This post was originally written in November of 2021. However, recently I heard an interview with Dr. Drew Pinsky. He has worked for decades with celebrities, professional athletes, business and corporate executives. Most of his patients have one particular trait in common – they are all intensively unhappy. Even though they have achieved the pinnacle of success and reached the top in their areas of expertise. Many of them are severely depressed and addicts. In an overgeneralization, Dr. Drew summarizes that a lot of the root cause of their problems stem from unresolved early childhood trauma, complete self-absorption and narcissism, and the reaching of a lofty goal – and then they are lost as to what to do next. The post below offers some insight from another interview to help answer the dilemmas: What do we do when we’ve reached a major or minor goal in our lives? How do we stay “hungry” in life so we don’t end up with the symptoms that Dr. Drew’s patients have?
Doesn’t it seem like simmering anger is the major emotion many of us are feeling? Even watching the daily news for a few minutes – someone or a group who is upset or angry is featured – and then I get angry watching it. I won’t even mention driving somewhere. Lord knows I need to work on my potty mouth when I’m cut off, tailed aggressively, or almost get hit by someone looking at their phone.
Enough about anger – I can sense you’re getting fired up 🙂 Let’s flip it and go on the opposite side – the emotion of happiness. This is another interesting set of feelings to take a look at. Speaking broadly and generally, it seems most people are struggling with happiness. One obvious reason is the amount of loss of health, lives, businesses, and way of living brought on by the global pandemic.
Let’s flip the script one more time. Why does it seem so many people that have been blessed with so much seem unhappy? Stretching our minds – we can think of people in politics, business, sports, entertainment, or people that we know personally – they just seem to be missing something. Besides having faith in something or someone greater than themselves – what else are they missing?
Recently, I believe I heard a great explanation on a podcast interview with a man named Dean Graziosi (The Ed Mylett Podcast October 12, 2021) that gave amazing insight into this reality. I had never heard of Dean – but the title intrigued me: “Succeed with Happiness and Confidence.” Skeptical at first. Thinking this just another multi-millionaire trying to sway us common folk into buying his product and then we’ll all be rich! I couldn’t have been further from the truth. Dean grew up in poverty. At one point, he worked 20 hour workdays to build a business while his buddies were busy partying and having fun. Now he has the goal of “impacting over 100 million people” with his trainings, charities, and philanthropy. Here is a paraphrase of his answer when Ed asked him, “Why are so many people unhappy right now? Especially, “those that have achieved some level of ‘success’ in their particular field?” Dean’s answer:
Success with money, power, and possessions – but without fulfillment and happiness, equals shallow living. Some people think that they have everything they want – but they are still unhappy. Here’s what I believe the reason is. I think unhappy people have stopped stretching themselves. They’ve arrived at their goals and stopped. Or, they were not able to accomplish their goals and gave up. Either way, they’ve stopped personally growing.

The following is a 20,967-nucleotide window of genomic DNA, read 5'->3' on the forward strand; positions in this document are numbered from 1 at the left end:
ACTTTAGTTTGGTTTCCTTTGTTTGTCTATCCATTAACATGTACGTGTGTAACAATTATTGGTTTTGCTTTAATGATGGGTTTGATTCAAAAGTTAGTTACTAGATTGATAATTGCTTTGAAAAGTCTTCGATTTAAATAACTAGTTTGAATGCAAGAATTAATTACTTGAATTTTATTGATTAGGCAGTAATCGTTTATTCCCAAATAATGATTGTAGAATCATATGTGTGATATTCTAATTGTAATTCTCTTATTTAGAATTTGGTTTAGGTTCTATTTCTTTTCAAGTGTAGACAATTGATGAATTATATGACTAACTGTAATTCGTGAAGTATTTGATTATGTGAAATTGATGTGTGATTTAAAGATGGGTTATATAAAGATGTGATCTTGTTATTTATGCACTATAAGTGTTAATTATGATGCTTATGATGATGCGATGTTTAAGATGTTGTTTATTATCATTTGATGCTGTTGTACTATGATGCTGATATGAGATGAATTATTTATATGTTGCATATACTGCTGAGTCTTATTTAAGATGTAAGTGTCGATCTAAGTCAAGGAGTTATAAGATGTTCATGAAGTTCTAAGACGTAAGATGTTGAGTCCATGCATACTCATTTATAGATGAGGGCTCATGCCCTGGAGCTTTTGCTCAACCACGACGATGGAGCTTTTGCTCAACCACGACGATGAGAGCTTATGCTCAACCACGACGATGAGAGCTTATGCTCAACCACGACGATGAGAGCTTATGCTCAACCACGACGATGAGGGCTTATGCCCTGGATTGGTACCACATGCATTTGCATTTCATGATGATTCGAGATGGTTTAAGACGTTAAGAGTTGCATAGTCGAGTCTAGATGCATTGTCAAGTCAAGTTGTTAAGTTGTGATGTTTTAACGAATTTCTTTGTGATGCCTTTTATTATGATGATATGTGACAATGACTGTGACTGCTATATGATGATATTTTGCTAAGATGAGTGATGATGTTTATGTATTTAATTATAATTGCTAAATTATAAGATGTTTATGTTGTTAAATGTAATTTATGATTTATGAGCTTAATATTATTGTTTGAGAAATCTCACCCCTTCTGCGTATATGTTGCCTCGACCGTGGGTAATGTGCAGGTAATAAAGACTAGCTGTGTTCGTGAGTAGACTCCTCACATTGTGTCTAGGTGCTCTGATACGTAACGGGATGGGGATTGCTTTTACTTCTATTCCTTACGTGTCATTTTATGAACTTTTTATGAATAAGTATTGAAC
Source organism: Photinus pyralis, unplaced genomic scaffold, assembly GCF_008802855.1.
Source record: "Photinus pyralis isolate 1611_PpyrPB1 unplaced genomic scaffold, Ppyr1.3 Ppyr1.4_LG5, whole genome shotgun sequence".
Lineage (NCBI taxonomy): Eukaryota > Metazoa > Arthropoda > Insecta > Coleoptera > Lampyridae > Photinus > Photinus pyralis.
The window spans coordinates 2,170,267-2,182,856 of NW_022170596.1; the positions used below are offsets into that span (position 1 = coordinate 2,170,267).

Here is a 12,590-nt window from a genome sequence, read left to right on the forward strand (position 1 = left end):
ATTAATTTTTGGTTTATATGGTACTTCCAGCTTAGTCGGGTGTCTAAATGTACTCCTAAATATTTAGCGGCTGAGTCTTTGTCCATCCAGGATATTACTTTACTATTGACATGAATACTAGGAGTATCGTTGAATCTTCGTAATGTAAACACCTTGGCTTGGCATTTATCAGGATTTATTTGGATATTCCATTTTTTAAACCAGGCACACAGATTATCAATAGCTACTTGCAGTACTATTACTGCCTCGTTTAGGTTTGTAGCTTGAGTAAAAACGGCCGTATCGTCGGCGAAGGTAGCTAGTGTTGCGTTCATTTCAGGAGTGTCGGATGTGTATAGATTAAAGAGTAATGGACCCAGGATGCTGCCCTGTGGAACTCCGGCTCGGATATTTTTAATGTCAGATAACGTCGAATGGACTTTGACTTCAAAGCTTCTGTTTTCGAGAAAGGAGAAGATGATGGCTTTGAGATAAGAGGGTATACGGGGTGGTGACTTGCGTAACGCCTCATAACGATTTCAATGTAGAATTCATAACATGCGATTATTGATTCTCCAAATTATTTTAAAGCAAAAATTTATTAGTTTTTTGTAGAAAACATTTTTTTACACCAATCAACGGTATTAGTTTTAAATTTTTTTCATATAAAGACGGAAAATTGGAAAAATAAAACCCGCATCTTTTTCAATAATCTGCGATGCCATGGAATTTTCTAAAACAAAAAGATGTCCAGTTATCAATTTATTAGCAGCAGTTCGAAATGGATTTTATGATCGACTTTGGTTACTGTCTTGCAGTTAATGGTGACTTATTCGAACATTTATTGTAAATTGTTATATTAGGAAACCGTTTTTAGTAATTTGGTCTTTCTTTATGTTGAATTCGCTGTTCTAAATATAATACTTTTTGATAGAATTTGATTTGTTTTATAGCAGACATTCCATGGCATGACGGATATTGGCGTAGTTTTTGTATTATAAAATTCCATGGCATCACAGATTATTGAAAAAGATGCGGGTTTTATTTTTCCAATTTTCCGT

Imagine a lighthouse representing any goal you are seeking to accomplish. Well, let’s say you met the goal and now you are in your mind standing next to the lighthouse. Most people stay there. They arrive at whatever destination they had in their minds and stop. They stop striving, problem solving, struggling, and fighting. Yes, that leads to a more “peaceful” life – but does it really?
What if the lighthouse kept moving every time you reached it? What if it continued to stay in the distance? That would keep us hungry and not satisfied – because there is still work to be done. And ultimately, the journey would hopefully lead us to being others centered instead of seeking non-stop self fulfillment, comfort, and pleasure.
An interesting mindshift twist that we can apply to any area of our lives. Here are some examples of keeping the lighthouse in the distance:
- Finances – Pretending that we don’t have any money in the bank, checking, or savings.
- Marriage – Seeing the relationship as we are just starting to date and I’m trying to win her over.
- Health – You’ve just been given a dreadful diagnosis by your doctor – and the remedy is to clean up your eating and start exercising consistently.
- Work – Imagine you’re on a one year contract, and the bosses have to decide whether to keep you or not.
- Faith – You’ve just discovered God for the first time – what would reading the Bible, serving, and worship look like?
- School – If you don’t get high grades and put in the effort – your alternative choice will be working 14 hour days in a coal mine.
The secret is: How can we become a better version of ourselves in EVERY area of our lives? How can we serve people at the highest level to impact the world? Even though we will never arrive at the final goal – we will continue to grow and not get stuck at complacency, mediocrity, and according to Dean’s theory – ongoing unhappiness.
Give it a try for a few days. Move those lighthouses out into the distant horizon. And if you make it to one – move it again!
“The Lord is my light and my salvation; whom shall I fear? The Lord is the strength of my life; of whom shall I be afraid?” (Psalm 27:1)
Another excellent motivation! I will add it to my David Rische file!
Thank you, Dave. With God’s help, I will continue to move those lighthouses and keep on growing and moving forward. The best is yet to come. 🙏
God bless you,